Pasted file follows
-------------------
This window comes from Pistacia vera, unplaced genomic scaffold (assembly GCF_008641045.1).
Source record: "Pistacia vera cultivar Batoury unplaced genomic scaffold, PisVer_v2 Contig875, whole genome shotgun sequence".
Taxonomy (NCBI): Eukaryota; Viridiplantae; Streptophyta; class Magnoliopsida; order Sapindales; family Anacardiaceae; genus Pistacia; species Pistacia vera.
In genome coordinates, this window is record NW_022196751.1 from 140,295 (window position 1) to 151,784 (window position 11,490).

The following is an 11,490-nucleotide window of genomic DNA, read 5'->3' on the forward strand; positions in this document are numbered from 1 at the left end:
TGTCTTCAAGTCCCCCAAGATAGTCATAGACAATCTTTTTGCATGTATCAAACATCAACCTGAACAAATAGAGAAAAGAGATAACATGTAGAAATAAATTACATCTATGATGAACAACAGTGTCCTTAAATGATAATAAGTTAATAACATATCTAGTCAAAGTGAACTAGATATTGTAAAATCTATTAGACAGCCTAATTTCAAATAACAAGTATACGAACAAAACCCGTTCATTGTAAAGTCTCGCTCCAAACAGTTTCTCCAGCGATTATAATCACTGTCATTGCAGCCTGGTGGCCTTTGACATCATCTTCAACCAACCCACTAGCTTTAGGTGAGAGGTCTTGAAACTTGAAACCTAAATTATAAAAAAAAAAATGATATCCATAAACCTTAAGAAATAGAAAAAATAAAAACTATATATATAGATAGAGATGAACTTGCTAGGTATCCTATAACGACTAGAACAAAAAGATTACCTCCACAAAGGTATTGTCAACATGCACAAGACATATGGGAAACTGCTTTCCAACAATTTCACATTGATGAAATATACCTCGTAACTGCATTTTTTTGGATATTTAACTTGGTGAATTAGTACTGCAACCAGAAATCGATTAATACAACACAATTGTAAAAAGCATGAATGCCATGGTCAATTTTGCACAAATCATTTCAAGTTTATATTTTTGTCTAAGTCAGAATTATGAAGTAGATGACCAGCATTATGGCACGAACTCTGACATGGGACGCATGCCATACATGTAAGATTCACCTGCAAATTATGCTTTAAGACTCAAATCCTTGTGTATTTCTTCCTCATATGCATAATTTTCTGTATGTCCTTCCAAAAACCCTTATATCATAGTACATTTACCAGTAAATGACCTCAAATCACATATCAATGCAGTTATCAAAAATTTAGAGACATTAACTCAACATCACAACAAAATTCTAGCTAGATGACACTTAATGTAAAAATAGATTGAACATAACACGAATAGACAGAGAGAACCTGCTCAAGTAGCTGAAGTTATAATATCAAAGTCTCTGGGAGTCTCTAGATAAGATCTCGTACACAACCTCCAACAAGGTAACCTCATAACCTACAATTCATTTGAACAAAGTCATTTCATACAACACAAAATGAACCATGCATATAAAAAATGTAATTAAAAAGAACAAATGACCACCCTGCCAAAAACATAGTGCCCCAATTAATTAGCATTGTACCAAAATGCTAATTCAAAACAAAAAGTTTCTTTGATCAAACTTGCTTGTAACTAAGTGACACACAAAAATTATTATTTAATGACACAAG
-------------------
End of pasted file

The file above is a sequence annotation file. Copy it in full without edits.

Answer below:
This window comes from Pistacia vera, unplaced genomic scaffold (assembly GCF_008641045.1).
Source record: "Pistacia vera cultivar Batoury unplaced genomic scaffold, PisVer_v2 Contig875, whole genome shotgun sequence".
Taxonomy (NCBI): Eukaryota; Viridiplantae; Streptophyta; class Magnoliopsida; order Sapindales; family Anacardiaceae; genus Pistacia; species Pistacia vera.
In genome coordinates, this window is record NW_022196751.1 from 140,295 (window position 1) to 151,784 (window position 11,490).

The following is an 11,490-nucleotide window of genomic DNA, read 5'->3' on the forward strand; positions in this document are numbered from 1 at the left end:
TGTCTTCAAGTCCCCCAAGATAGTCATAGACAATCTTTTTGCATGTATCAAACATCAACCTGAACAAATAGAGAAAAGAGATAACATGTAGAAATAAATTACATCTATGATGAACAACAGTGTCCTTAAATGATAATAAGTTAATAACATATCTAGTCAAAGTGAACTAGATATTGTAAAATCTATTAGACAGCCTAATTTCAAATAACAAGTATACGAACAAAACCCGTTCATTGTAAAGTCTCGCTCCAAACAGTTTCTCCAGCGATTATAATCACTGTCATTGCAGCCTGGTGGCCTTTGACATCATCTTCAACCAACCCACTAGCTTTAGGTGAGAGGTCTTGAAACTTGAAACCTAAATTATAAAAAAAAAAATGATATCCATAAACCTTAAGAAATAGAAAAAATAAAAACTATATATATAGATAGAGATGAACTTGCTAGGTATCCTATAACGACTAGAACAAAAAGATTACCTCCACAAAGGTATTGTCAACATGCACAAGACATATGGGAAACTGCTTTCCAACAATTTCACATTGATGAAATATACCTCGTAACTGCATTTTTTTGGATATTTAACTTGGTGAATTAGTACTGCAACCAGAAATCGATTAATACAACACAATTGTAAAAAGCATGAATGCCATGGTCAATTTTGCACAAATCATTTCAAGTTTATATTTTTGTCTAAGTCAGAATTATGAAGTAGATGACCAGCATTATGGCACGAACTCTGACATGGGACGCATGCCATACATGTAAGATTCACCTGCAAATTATGCTTTAAGACTCAAATCCTTGTGTATTTCTTCCTCATATGCATAATTTTCTGTATGTCCTTCCAAAAACCCTTATATCATAGTACATTTACCAGTAAATGACCTCAAATCACATATCAATGCAGTTATCAAAAATTTAGAGACATTAACTCAACATCACAACAAAATTCTAGCTAGATGACACTTAATGTAAAAATAGATTGAACATAACACGAATAGACAGAGAGAACCTGCTCAAGTAGCTGAAGTTATAATATCAAAGTCTCTGGGAGTCTCTAGATAAGATCTCGTACACAACCTCCAACAAGGTAACCTCATAACCTACAATTCATTTGAACAAAGTCATTTCATACAACACAAAATGAACCATGCATATAAAAAATGTAATTAAAAAGAACAAATGACCACCCTGCCAAAAACATAGTGCCCCAATTAATTAGCATTGTACCAAAATGCTAATTCAAAACAAAAAGTTTCTTTGATCAAACTTGCTTGTAACTAAGTGACACACAAAAATTATTATTTAATGACACAAG